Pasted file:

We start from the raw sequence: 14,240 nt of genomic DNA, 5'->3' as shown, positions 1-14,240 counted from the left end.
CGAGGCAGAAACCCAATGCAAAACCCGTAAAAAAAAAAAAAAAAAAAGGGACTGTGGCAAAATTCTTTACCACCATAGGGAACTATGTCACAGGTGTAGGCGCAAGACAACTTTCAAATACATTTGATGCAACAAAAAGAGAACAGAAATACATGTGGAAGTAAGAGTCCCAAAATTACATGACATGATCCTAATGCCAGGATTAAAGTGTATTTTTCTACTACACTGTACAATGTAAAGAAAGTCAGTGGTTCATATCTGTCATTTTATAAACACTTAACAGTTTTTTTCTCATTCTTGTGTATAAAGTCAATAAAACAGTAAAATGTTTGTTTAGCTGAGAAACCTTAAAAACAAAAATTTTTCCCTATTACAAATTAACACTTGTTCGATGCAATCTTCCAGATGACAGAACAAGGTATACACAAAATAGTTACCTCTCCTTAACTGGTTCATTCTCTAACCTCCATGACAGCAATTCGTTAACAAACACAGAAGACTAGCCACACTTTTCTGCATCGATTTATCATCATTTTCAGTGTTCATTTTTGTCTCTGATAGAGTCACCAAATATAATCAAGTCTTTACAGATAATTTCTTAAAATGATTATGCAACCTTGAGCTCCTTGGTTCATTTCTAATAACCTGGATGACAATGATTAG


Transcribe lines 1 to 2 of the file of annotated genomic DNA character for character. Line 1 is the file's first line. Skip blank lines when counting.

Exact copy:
We start from the raw sequence: 14,240 nt of genomic DNA, 5'->3' as shown, positions 1-14,240 counted from the left end.
CGAGGCAGAAACCCAATGCAAAACCCGTAAAAAAAAAAAAAAAAAAAGGGACTGTGGCAAAATTCTTTACCACCATAGGGAACTATGTCACAGGTGTAGGCGCAAGACAACTTTCAAATACATTTGATGCAACAAAAAGAGAACAGAAATACATGTGGAAGTAAGAGTCCCAAAATTACATGACATGATCCTAATGCCAGGATTAAAGTGTATTTTTCTACTACACTGTACAATGTAAAGAAAGTCAGTGGTTCATATCTGTCATTTTATAAACACTTAACAGTTTTTTTCTCATTCTTGTGTATAAAGTCAATAAAACAGTAAAATGTTTGTTTAGCTGAGAAACCTTAAAAACAAAAATTTTTCCCTATTACAAATTAACACTTGTTCGATGCAATCTTCCAGATGACAGAACAAGGTATACACAAAATAGTTACCTCTCCTTAACTGGTTCATTCTCTAACCTCCATGACAGCAATTCGTTAACAAACACAGAAGACTAGCCACACTTTTCTGCATCGATTTATCATCATTTTCAGTGTTCATTTTTGTCTCTGATAGAGTCACCAAATATAATCAAGTCTTTACAGATAATTTCTTAAAATGATTATGCAACCTTGAGCTCCTTGGTTCATTTCTAATAACCTGGATGACAATGATTAG